Chinese astronauts have successfully grown rice aboard the Tiangong Space Station.
The young seedlings could offer tremendous insight into how food could be grown in space on a larger scale, so as to support longer crewed missions and even off-planet colonies, said officials at the Chinese National Space Agency (CNSA).
Plants and flowers have been cultivated in microgravity before but CNSA has demonstrated that it could support rice seedlings through their entire life cycle in less-than-ideal conditions.
The rice was shuttled into space on board the Wentian laboratory module in late July. The bus-sized vessel is one of three modules that make up the Tiangong Space Station.
Wentian is laden with apparatus and equipment which will be used to conduct several experiments, one of which involves the cultivation of rice strains.
Astronauts cultivated tall shoot rice which grew to a height of 30 centimetres, while another variety of dwarf rice, Xiao Wei, grew to roughly 5 centimetres.
A mustard strain, known as Arabidopsis Thaliana, was grown in conjunction with the rice strains. The variety has a small genome, grows quickly and requires limited space, making it useful for studying genetic mutations.
Zheng told the media a primary objective for researchers is to establish whether flowering times for the plants are affected by the low-gravity environment and if there is a significant change to the subjects at a molecular level.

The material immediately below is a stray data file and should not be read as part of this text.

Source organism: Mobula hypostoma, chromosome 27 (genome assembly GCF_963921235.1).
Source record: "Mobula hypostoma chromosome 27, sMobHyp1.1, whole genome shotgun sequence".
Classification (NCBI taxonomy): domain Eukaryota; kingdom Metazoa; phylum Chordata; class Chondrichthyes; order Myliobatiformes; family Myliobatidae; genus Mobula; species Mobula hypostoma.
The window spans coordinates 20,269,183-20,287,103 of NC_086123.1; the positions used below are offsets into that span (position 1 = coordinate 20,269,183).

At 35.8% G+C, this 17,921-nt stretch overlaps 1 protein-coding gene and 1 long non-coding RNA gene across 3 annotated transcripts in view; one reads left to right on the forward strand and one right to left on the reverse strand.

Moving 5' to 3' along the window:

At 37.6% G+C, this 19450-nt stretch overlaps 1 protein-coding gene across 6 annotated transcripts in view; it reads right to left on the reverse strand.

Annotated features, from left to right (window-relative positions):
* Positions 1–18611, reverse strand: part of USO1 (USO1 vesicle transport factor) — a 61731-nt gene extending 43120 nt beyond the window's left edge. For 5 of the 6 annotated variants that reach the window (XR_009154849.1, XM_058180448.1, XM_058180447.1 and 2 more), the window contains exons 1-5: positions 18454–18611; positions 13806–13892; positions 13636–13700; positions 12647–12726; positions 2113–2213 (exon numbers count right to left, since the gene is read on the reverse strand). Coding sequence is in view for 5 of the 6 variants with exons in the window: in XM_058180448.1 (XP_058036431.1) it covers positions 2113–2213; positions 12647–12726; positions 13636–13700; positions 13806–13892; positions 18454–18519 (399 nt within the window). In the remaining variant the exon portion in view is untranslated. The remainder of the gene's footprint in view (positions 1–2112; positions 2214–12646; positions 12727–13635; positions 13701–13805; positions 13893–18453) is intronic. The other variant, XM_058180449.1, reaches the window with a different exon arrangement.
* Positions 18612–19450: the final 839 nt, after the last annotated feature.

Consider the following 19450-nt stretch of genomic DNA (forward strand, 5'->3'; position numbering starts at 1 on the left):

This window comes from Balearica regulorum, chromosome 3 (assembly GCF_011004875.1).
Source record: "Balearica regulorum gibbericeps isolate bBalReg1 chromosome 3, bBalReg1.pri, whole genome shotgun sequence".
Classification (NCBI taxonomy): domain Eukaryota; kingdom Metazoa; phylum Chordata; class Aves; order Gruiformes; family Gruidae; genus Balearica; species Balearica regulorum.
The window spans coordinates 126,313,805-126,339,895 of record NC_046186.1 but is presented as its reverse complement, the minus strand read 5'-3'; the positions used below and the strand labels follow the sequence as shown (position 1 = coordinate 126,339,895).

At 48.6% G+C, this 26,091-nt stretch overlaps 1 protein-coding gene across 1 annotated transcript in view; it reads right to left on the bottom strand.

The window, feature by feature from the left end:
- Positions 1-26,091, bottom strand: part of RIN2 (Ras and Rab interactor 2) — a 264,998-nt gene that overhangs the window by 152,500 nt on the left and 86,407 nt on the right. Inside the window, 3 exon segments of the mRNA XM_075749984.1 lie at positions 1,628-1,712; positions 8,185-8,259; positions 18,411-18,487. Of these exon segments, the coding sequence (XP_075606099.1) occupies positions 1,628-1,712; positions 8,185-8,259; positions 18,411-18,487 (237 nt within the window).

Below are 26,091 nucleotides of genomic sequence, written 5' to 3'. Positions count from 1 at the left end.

The team is hopeful its research can discover methods to boost yields which would be crucial to feeding crews on journeys beyond the moon. Storing food supplies brought from Earth is simply not practical, according to Zheng.
A 2009 study by NASA also found that the nutrients in space foods in storage broke down over time, growing and replenishing smaller food stores would solve that problem.
The International Space Station (ISS) has also enjoyed some recent success growing vegetables. Jessica Watkins, an engineer with NASA, demonstrated that radishes and edible greens could be grown and harvested in space using hydroponics, a system of agriculture that requires no soil.
Soil poses several problems on board a space vessel, according to experts. Notably, the low gravity means the substrate does not hold its shape and small soil particles would inevitably block important air vents on the ship. For this exact reason, salt and pepper is an extreme no-no, according to NASA.